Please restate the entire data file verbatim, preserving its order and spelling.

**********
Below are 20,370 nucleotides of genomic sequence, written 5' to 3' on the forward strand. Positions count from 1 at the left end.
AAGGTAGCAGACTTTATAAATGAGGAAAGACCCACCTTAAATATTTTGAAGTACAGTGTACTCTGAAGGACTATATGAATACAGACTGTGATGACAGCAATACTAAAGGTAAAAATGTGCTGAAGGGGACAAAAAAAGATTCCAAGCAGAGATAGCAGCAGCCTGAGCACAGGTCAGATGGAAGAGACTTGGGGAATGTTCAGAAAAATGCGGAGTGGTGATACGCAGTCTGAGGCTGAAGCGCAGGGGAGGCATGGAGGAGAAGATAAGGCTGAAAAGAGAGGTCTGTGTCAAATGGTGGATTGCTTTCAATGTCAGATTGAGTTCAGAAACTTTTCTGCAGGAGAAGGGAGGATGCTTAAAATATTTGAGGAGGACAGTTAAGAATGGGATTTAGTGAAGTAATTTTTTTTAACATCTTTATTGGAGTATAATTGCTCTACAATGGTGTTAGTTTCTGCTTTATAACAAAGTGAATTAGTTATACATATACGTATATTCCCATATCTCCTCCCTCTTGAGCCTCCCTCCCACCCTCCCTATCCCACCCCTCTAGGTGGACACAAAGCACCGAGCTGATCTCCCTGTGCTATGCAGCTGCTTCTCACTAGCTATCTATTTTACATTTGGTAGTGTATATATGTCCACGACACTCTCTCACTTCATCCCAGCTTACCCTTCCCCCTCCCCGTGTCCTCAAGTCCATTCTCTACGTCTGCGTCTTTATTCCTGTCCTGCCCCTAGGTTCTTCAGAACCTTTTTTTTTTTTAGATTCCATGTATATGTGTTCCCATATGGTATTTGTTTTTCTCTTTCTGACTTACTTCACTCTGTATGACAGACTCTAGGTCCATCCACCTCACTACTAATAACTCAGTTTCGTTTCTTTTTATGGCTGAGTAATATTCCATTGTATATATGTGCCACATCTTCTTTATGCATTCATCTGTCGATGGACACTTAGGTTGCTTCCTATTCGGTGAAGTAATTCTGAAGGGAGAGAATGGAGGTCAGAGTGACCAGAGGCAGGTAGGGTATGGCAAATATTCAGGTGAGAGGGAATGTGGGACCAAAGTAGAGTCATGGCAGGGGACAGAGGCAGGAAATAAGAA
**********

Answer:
Below are 20,370 nucleotides of genomic sequence, written 5' to 3' on the forward strand. Positions count from 1 at the left end.
AAGGTAGCAGACTTTATAAATGAGGAAAGACCCACCTTAAATATTTTGAAGTACAGTGTACTCTGAAGGACTATATGAATACAGACTGTGATGACAGCAATACTAAAGGTAAAAATGTGCTGAAGGGGACAAAAAAAGATTCCAAGCAGAGATAGCAGCAGCCTGAGCACAGGTCAGATGGAAGAGACTTGGGGAATGTTCAGAAAAATGCGGAGTGGTGATACGCAGTCTGAGGCTGAAGCGCAGGGGAGGCATGGAGGAGAAGATAAGGCTGAAAAGAGAGGTCTGTGTCAAATGGTGGATTGCTTTCAATGTCAGATTGAGTTCAGAAACTTTTCTGCAGGAGAAGGGAGGATGCTTAAAATATTTGAGGAGGACAGTTAAGAATGGGATTTAGTGAAGTAATTTTTTTTAACATCTTTATTGGAGTATAATTGCTCTACAATGGTGTTAGTTTCTGCTTTATAACAAAGTGAATTAGTTATACATATACGTATATTCCCATATCTCCTCCCTCTTGAGCCTCCCTCCCACCCTCCCTATCCCACCCCTCTAGGTGGACACAAAGCACCGAGCTGATCTCCCTGTGCTATGCAGCTGCTTCTCACTAGCTATCTATTTTACATTTGGTAGTGTATATATGTCCACGACACTCTCTCACTTCATCCCAGCTTACCCTTCCCCCTCCCCGTGTCCTCAAGTCCATTCTCTACGTCTGCGTCTTTATTCCTGTCCTGCCCCTAGGTTCTTCAGAACCTTTTTTTTTTTTAGATTCCATGTATATGTGTTCCCATATGGTATTTGTTTTTCTCTTTCTGACTTACTTCACTCTGTATGACAGACTCTAGGTCCATCCACCTCACTACTAATAACTCAGTTTCGTTTCTTTTTATGGCTGAGTAATATTCCATTGTATATATGTGCCACATCTTCTTTATGCATTCATCTGTCGATGGACACTTAGGTTGCTTCCTATTCGGTGAAGTAATTCTGAAGGGAGAGAATGGAGGTCAGAGTGACCAGAGGCAGGTAGGGTATGGCAAATATTCAGGTGAGAGGGAATGTGGGACCAAAGTAGAGTCATGGCAGGGGACAGAGGCAGGAAATAAGAA